Placement of Children With Relatives - Oklahoma
Relative Placement for Foster Care and Guardianship
Citation: Ann. Stat. Tit. 10A, §§ 1-1-105; 1-4-204
'Kinship relation' or 'kinship relationship' means relatives, stepparents, or other responsible adults who have a bond or tie with a child and/or to whom has been ascribed a family relationship role with the child's parents or the child. In cases in which the Indian Child Welfare Act applies, the definitions contained in 25 U.S.C. § 1903 shall control.
When awarding custody or determining the placement of a child, a preference shall be given to relatives and persons who have a kinship relationship with the child. The Department of Human Services shall make diligent efforts to place the child with such persons and shall report to the court the efforts made to secure that placement. In cases where the Indian Child Welfare Act applies, the placement preferences of the act shall be followed. The department shall verify applicability of the Indian Child Welfare Act within 3 months of the child being taken into custody.
The department shall consider placement with a relative without delay and shall identify relatives of the child and notify them of the need for temporary placement and the possibility of the need for a permanent out-of-home placement of the child. The relative search shall be reasonable and comprehensive in scope and may continue until a fit and willing relative is identified. A nationwide relative search shall be conducted by the department within 3 months of the child being taken into custody.
The provisions of this section shall apply to all custody or placement proceedings that concern a child alleged or adjudicated to be deprived, including, but not limited to, guardianship and adoption proceedings.
Requirements for Placement with Relatives
Citation: Ann. Stat. Tit. 10A, § 1-4-204
In determining the appropriate custodian or placement for a child, the court and the department shall consider, but not be limited to, the following factors:
- The ability of the person to provide safety for the child, including a willingness to cooperate with any restrictions placed on contact with the child
- The ability of the person to support efforts to implement the permanent plan for the child
- The ability of the person to meet the child's physical, emotional, and educational needs, including the child's need to continue in the same school
- The person who has the closest existing personal relationship with the child if more than one person requests placement of the child
- The ability of the person to provide a placement for the child's sibling who also is in need of placement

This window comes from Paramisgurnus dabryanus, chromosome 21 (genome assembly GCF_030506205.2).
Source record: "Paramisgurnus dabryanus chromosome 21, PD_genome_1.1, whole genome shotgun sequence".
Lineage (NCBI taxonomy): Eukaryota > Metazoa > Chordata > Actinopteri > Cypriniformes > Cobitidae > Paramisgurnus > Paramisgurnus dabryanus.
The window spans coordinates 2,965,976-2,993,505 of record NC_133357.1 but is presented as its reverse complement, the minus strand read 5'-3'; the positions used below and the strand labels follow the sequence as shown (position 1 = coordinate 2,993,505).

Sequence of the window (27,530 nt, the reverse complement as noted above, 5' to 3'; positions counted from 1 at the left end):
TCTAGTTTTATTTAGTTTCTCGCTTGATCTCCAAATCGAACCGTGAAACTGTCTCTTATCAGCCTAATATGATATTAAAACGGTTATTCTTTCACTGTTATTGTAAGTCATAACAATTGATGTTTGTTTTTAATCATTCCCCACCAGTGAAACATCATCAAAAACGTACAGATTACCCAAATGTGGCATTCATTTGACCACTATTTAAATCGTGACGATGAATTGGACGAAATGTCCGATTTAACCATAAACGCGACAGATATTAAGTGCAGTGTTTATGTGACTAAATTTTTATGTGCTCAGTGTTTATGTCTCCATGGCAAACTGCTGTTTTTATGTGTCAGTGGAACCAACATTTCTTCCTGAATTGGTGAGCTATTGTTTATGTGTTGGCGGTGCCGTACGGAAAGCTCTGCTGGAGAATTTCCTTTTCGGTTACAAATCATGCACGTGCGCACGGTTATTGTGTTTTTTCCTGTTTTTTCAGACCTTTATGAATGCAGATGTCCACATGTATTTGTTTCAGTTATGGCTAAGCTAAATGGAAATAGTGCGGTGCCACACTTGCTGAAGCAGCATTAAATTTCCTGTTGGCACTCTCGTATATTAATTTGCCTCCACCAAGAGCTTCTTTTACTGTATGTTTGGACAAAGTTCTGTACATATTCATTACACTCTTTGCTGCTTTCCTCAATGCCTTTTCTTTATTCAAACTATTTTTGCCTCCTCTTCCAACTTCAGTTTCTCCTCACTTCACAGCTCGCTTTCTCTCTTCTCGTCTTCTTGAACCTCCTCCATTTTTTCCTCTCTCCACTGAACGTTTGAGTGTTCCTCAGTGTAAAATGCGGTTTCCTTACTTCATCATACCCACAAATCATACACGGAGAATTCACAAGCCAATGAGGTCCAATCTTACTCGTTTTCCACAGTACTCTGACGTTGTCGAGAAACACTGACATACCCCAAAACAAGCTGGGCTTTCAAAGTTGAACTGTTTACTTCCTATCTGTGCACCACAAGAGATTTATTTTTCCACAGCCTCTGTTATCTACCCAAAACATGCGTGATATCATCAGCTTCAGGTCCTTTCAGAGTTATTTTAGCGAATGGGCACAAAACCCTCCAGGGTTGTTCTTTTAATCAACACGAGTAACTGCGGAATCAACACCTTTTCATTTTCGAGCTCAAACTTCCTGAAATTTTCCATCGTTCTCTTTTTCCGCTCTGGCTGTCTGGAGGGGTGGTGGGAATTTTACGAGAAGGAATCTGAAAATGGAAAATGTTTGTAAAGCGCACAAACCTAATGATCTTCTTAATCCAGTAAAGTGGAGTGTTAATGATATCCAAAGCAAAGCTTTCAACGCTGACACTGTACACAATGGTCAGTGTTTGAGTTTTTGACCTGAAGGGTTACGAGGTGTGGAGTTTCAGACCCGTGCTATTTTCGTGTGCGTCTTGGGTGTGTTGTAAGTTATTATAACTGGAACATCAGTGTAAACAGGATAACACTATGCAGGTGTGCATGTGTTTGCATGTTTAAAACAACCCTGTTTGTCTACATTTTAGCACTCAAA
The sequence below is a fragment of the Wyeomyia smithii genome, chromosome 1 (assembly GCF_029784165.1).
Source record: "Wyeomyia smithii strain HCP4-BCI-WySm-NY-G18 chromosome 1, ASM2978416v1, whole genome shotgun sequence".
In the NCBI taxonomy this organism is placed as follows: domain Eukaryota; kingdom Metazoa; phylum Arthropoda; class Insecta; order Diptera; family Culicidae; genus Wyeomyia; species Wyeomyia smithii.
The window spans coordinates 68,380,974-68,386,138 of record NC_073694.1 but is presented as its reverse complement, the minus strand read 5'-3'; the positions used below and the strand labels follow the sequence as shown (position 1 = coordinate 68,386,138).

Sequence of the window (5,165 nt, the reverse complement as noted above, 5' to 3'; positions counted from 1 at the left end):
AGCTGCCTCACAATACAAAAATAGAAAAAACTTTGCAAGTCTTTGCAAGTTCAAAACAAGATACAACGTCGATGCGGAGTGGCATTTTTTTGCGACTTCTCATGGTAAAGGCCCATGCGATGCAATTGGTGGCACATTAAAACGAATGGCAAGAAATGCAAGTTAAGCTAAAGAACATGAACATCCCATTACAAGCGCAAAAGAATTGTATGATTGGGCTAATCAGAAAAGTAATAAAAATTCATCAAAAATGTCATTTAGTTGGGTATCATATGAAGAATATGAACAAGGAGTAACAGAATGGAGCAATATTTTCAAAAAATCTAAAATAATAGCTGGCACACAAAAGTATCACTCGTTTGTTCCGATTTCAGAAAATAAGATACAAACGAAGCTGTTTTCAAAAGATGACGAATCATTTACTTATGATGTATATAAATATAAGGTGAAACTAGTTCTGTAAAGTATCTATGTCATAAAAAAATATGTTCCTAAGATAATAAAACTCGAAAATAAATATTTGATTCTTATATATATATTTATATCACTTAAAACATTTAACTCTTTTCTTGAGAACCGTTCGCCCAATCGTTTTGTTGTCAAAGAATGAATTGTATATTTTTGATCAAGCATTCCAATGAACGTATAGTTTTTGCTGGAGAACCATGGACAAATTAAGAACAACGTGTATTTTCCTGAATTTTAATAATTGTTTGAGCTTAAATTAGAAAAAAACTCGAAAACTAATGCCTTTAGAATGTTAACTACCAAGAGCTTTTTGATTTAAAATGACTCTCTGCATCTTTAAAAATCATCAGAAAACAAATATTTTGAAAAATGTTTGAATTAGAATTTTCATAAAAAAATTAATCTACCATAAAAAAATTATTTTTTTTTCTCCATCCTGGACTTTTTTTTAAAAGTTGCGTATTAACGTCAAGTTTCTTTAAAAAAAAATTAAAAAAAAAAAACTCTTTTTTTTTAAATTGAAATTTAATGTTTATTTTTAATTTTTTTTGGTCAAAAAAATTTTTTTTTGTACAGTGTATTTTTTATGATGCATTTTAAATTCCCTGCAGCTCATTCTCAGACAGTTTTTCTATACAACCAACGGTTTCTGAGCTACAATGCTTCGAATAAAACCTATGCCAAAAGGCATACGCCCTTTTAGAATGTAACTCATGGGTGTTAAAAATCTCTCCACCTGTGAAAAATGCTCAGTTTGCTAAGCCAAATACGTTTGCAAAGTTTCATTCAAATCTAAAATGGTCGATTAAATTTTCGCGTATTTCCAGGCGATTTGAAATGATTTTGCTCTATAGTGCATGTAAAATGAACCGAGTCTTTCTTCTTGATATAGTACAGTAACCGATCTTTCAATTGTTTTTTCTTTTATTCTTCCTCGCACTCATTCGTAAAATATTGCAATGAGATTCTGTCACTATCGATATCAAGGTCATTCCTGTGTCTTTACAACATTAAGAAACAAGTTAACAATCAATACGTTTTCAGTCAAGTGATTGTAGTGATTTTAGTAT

- The wishes of the parent, the relative, and the child, if appropriate
- The ability of the person to care for the child as long as is necessary and to provide a permanent home, if necessary
- The best interests of the child
The relatives shall be notified of the need to keep the department informed of their current address to receive notice when a permanent out-of-home placement is being sought for the child. A relative who fails to provide a current address may forfeit the right to be considered for the child's permanent placement.
A decision by a relative not to participate in the child's placement planning at the beginning of the case may affect whether that relative will be considered for permanent placement of the child if the child cannot be returned safely to the home of the child's parents.
Following an initial placement with a relative, whenever a new placement of the child is made, consideration for placement shall again be given to approved relatives who will fulfill the case plan requirements of the child. The department shall consider whether the relative has established and maintained a relationship with the child.
Requirements for Placement of Siblings
Citation: Ann. Stat. Tit. 10A, § 1-4-204
When two or more children are siblings, every reasonable attempt shall be made to place the siblings in the same home. In making a permanent placement, siblings shall be placed in the same permanent home or, if the siblings are separated, shall be allowed contact or visits with each other. However, the best interests of each sibling shall be the standard for determining the appropriate custodian or placement as well as the contact and visiting rights with the other siblings.
Siblings may be separated if the court and the department find that placement of siblings together would be contrary to the safety or well-being of any of the siblings, and any of the following are true:
- One sibling has resided in a foster family home for 6 or more months and has established a relationship with the foster family.
- The siblings have never resided in the same home together.
- There is no established relationship between the siblings.
- It is in the best interests of the child to remain in the current foster family home placement.
Relatives Who May Adopt
Citation: Ann. Stat. Tit. 10A, § 1-1-105
The term 'relative' means a grandparent, great-grandparent, sibling of whole-blood or half-blood, a parent's sibling, or any other person related to the child.
Requirements for Adoption by Relatives
Citation: Ann. Stat. Tit. 10, § 7505-5.1
A preplacement home study is not required if a parent or guardian places the child directly with a relative for purposes of adoption, but a home study of the relative is required during the pendency of a proceeding for adoption.